Our SpriteController will be extremely simple now. We pull our social network records from the table and return a generated SpriteResult image.

Controllers\SpriteController.cs

public class SpriteController
{
    [OutputCache(Duration = 3600, VaryByParam = "none")]
    public ActionResult SocialImage()
    {
        var unitOfWork = ControllerContext.GetUnitOfWork<AdminUnitOfWork>();
        var records = unitOfWork.SocialSiteRepository.GetAll().OrderBy(e=> e.OrderNumber);
        return new SpriteResult(records, "image/png");
    }
}

A couple of notes:

  • If you decide to use a different format instead of PNG, you would change the "image/png" to a different content type and change your MemoryStream to use a different image type (ImageFormat.PNG) in the last line of the GetSpriteFromImageList() method.

  • If you compile your project and type localhost:xxxx/Sprite/SocialImage, you should see your image displayed as a single image in your browser!




  • To verify it's one image, use the mouse to click and drag it. It should be a single image.

  • To avoid multiple calls in generating this image, I added the OutputCache attribute and set the expiration to 1 hour. How often will you be adding a new social network, honestly?

If the GetUnitOfWork looks strange to you, please see the previous post titled ASP.NET MVC Data Layer: Access Your Data Layer Through Unique Requests.

Now let's apply the magic!

Our View will look something like this:

<ul class="list-unstyled list-inline">
    @foreach (var item in Model.SocialSites)
    {
        <li><a href="@item.Link" class="social-sprite social-site @item.Class"></a></li>
    }
</ul>

Since my site is built using Bootstrap, we use a simple unordered list using Bootstrap's list-unstyled and list-inline CSS classes.

We have two items of importance here: the url that points to the social network and the CSS class used for each network.

But where is the image?

It's in our CSS file.

.social-sprite {
    backgroundurl(/Sprite/SocialImage);
}
.social-site {
    displayblock;
    height32px;
    width32px;
}
.social-insta { background-position0 0 }
.social-facebook { background-position-32px 0 }
.social-linkin { background-position-64px 0 }
.social-twitter { background-position-96px 0 }
.social-googlep { background-position-128px 0 }
.social-rss { background-position-160px 0 }

The Reveal (or the explanation)

In our CSS, the social-sprite class makes the call to our SocialImage that we built with the SpriteController.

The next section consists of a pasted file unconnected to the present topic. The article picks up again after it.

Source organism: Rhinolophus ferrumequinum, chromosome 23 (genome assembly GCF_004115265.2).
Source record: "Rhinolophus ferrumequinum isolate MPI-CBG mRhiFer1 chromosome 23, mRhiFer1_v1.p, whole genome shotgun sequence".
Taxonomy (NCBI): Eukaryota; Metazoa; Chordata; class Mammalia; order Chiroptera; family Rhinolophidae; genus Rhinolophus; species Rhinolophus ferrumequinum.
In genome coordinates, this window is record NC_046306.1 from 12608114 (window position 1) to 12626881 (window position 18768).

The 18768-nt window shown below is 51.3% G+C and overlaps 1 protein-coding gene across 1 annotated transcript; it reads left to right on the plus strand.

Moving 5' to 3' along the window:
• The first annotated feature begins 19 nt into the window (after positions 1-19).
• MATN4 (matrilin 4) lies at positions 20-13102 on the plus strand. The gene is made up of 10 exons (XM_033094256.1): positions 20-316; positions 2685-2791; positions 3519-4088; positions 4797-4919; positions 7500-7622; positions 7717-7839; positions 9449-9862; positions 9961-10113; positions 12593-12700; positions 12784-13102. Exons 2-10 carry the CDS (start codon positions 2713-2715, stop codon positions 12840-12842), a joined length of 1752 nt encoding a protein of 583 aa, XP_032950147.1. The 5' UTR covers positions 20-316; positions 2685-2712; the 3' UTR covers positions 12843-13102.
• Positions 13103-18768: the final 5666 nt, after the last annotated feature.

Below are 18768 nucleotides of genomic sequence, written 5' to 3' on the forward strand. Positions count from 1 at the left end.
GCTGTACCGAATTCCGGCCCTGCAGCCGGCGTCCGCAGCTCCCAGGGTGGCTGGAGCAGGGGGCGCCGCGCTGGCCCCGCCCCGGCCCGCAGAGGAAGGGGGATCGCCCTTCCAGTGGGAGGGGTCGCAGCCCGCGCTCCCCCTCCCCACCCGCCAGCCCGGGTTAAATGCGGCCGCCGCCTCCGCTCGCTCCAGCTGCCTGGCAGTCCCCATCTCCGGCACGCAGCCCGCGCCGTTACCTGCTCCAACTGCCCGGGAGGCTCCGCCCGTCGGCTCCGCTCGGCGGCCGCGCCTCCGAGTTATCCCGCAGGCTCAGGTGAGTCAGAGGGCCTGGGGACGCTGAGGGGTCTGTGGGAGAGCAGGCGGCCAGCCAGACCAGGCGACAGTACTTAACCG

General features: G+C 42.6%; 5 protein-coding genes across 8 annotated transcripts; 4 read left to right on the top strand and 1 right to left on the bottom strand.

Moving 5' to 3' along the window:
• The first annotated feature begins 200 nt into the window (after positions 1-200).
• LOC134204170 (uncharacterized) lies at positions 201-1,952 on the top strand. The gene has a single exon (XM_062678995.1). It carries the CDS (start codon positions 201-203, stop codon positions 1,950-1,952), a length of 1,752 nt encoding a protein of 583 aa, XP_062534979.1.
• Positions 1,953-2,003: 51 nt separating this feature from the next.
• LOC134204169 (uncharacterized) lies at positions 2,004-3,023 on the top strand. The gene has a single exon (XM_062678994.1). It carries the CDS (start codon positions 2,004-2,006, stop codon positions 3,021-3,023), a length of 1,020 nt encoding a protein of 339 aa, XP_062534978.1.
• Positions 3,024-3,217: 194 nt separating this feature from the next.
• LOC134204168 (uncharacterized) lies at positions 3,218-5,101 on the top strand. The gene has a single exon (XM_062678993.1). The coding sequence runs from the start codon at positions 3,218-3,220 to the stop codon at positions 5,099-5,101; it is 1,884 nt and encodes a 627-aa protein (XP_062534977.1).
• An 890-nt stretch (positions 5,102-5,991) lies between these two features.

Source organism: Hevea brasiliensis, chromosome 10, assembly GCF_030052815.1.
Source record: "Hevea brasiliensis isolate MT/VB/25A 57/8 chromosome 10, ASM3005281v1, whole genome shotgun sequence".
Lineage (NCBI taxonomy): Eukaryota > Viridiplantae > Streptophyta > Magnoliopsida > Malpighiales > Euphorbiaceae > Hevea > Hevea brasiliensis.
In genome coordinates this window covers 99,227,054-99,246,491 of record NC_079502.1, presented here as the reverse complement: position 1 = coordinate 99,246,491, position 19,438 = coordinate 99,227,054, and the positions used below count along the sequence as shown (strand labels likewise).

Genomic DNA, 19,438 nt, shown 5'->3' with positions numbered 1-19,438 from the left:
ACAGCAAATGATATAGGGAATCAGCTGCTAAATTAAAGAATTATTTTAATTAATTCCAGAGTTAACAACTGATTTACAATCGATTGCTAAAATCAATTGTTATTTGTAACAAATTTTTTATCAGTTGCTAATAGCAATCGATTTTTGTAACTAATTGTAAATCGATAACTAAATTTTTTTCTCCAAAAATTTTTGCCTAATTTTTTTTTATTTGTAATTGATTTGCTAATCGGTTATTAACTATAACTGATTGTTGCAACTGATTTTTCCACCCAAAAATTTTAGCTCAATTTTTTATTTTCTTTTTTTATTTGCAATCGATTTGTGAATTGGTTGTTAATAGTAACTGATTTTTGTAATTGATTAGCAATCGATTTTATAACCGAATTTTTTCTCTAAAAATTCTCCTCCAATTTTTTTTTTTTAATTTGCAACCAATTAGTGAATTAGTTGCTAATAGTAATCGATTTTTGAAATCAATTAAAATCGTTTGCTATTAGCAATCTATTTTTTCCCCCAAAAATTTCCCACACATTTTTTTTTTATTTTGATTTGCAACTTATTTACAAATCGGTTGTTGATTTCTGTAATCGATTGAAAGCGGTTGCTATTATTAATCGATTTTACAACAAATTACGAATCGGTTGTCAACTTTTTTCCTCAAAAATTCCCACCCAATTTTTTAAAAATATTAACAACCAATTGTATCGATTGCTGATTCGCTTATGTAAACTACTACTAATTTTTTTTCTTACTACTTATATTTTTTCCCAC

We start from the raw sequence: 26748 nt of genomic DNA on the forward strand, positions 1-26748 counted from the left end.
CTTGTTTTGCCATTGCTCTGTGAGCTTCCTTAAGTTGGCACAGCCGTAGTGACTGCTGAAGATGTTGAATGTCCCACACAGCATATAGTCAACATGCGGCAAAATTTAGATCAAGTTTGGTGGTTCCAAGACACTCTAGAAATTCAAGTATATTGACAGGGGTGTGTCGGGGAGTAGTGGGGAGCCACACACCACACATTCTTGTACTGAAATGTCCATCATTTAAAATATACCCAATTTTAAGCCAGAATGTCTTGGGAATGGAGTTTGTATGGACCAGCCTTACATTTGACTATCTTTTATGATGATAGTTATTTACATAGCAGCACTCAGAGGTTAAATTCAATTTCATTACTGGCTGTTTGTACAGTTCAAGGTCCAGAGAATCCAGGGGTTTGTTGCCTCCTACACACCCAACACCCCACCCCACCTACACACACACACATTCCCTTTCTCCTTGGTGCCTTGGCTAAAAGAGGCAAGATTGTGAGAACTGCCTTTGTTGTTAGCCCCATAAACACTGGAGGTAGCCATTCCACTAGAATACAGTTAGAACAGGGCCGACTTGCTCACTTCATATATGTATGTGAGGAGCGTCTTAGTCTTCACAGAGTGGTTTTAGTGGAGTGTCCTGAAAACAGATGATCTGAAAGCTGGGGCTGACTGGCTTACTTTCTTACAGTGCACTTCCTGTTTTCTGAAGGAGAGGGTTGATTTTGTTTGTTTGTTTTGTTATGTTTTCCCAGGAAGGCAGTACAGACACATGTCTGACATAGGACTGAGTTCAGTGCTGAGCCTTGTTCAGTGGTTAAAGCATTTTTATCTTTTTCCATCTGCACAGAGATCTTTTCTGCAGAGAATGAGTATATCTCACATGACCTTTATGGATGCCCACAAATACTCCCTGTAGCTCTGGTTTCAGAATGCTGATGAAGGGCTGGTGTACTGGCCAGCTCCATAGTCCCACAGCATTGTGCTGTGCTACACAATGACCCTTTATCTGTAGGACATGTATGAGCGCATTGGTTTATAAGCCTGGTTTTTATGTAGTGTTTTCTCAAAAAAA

It's just like retrieving a regular image from the server only we are fooling CSS to pull back an image from our SpriteController.

Once we have our background image, we need to set our anchor tag to display as a block instead of an inline element. We also make sure that our height and width are set for the anchor tag size. All this is doing is defining a clickable area around a background image giving the illusion that it's a clickable image (Duh!).

Finally, in our SocialSite class, we had two important properties: Class and OrderNumber.

The Class, as shown in the HTML above, refers to the CSS. This will move the image using the background position to display our 32x32 image since that's what we set our height and width to for our anchor tag (A).

Remember how I said the the OrderNumber was important?

The OrderNumber (or Index) is absolutely necessary because if you do not include an Index at all, your image order will not match up with your CSS class.

For example, if you click on Instagram and it will take you to Facebook because your CSS is positioning the background to an absolute position on the image and it may be positioning itself on a Facebook icon instead of an Instagram icon.

Conclusion

In this post, I showed you how to take a list of images and turn them into a simple sprite so you are only making one request instead of twelve.

This will remove at least two issues with Google's Page Insights: Multiple images should be combined and fewer HTTP requests are made.

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Picture of Jonathan Danylko

Jonathan Danylko is a freelance web architect and avid programmer who has been programming for over 20 years. He has developed various systems in numerous industries including e-commerce, biotechnology, real estate, health, insurance, and utility companies.

When asked what he likes to do in his spare time, he replies, "Programming."